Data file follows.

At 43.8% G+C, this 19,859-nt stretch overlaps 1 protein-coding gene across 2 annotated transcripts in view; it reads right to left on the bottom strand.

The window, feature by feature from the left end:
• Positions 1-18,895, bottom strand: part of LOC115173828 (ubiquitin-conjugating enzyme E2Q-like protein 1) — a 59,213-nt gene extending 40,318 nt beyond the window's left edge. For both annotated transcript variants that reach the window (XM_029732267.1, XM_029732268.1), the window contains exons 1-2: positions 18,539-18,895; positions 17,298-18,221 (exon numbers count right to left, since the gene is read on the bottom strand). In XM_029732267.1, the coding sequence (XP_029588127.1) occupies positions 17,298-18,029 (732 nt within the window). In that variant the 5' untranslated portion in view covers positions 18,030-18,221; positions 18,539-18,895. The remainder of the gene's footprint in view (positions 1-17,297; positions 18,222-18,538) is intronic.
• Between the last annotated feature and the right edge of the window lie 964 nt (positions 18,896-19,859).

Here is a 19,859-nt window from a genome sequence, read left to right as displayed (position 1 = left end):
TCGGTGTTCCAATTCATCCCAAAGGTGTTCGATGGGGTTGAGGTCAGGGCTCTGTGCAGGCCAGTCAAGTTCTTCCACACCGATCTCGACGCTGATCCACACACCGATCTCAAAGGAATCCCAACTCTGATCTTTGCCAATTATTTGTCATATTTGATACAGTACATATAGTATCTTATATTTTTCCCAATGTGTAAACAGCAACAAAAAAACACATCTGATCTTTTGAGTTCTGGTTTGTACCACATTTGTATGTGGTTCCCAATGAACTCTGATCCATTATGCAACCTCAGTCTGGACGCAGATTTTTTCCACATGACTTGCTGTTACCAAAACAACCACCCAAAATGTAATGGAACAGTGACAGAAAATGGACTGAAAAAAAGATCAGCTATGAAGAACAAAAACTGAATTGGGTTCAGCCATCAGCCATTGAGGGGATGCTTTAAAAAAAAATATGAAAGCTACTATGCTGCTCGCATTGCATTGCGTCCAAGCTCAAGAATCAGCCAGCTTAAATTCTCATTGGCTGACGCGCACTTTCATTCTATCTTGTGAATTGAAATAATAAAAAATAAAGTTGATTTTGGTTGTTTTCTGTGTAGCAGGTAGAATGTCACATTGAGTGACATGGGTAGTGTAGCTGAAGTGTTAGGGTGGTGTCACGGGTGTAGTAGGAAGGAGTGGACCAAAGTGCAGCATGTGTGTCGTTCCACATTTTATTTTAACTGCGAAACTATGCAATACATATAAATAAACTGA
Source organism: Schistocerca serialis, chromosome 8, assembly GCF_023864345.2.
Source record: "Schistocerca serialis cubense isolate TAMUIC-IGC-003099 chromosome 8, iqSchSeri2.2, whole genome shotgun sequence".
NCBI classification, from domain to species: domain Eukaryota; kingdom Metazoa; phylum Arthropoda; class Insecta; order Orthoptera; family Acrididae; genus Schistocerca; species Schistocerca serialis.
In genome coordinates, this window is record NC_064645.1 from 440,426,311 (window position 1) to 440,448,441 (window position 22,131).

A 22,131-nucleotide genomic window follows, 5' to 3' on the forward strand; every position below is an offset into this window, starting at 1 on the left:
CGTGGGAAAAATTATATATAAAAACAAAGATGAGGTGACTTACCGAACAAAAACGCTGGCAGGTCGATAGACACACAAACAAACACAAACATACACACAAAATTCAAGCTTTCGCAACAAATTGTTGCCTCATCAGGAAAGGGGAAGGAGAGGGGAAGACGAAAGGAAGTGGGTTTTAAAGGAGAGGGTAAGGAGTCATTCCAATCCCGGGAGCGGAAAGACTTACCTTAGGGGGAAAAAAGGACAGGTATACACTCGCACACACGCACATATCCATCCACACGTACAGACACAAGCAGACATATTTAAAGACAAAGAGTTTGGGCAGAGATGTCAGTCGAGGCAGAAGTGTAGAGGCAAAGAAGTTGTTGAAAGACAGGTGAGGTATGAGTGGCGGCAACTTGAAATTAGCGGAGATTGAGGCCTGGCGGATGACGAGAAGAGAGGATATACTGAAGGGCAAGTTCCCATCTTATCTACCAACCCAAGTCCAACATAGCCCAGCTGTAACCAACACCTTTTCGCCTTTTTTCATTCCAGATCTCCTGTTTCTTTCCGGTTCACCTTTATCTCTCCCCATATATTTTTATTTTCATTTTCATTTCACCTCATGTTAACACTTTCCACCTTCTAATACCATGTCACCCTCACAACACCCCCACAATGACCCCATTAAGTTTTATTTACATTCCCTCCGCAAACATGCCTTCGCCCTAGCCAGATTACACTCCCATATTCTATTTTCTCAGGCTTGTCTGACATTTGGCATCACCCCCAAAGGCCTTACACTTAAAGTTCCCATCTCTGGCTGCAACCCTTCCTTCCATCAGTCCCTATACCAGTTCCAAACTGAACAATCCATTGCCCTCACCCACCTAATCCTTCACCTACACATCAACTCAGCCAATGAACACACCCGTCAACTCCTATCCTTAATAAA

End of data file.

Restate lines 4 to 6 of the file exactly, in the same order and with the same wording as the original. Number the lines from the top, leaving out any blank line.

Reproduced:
• Between the last annotated feature and the right edge of the window lie 964 nt (positions 18,896-19,859).

Here is a 19,859-nt window from a genome sequence, read left to right as displayed (position 1 = left end):
TCGGTGTTCCAATTCATCCCAAAGGTGTTCGATGGGGTTGAGGTCAGGGCTCTGTGCAGGCCAGTCAAGTTCTTCCACACCGATCTCGACGCTGATCCACACACCGATCTCAAAGGAATCCCAACTCTGATCTTTGCCAATTATTTGTCATATTTGATACAGTACATATAGTATCTTATATTTTTCCCAATGTGTAAACAGCAACAAAAAAACACATCTGATCTTTTGAGTTCTGGTTTGTACCACATTTGTATGTGGTTCCCAATGAACTCTGATCCATTATGCAACCTCAGTCTGGACGCAGATTTTTTCCACATGACTTGCTGTTACCAAAACAACCACCCAAAATGTAATGGAACAGTGACAGAAAATGGACTGAAAAAAAGATCAGCTATGAAGAACAAAAACTGAATTGGGTTCAGCCATCAGCCATTGAGGGGATGCTTTAAAAAAAAATATGAAAGCTACTATGCTGCTCGCATTGCATTGCGTCCAAGCTCAAGAATCAGCCAGCTTAAATTCTCATTGGCTGACGCGCACTTTCATTCTATCTTGTGAATTGAAATAATAAAAAATAAAGTTGATTTTGGTTGTTTTCTGTGTAGCAGGTAGAATGTCACATTGAGTGACATGGGTAGTGTAGCTGAAGTGTTAGGGTGGTGTCACGGGTGTAGTAGGAAGGAGTGGACCAAAGTGCAGCATGTGTGTCGTTCCACATTTTATTTTAACTGCGAAACTATGCAATACATATAAATAAACTGA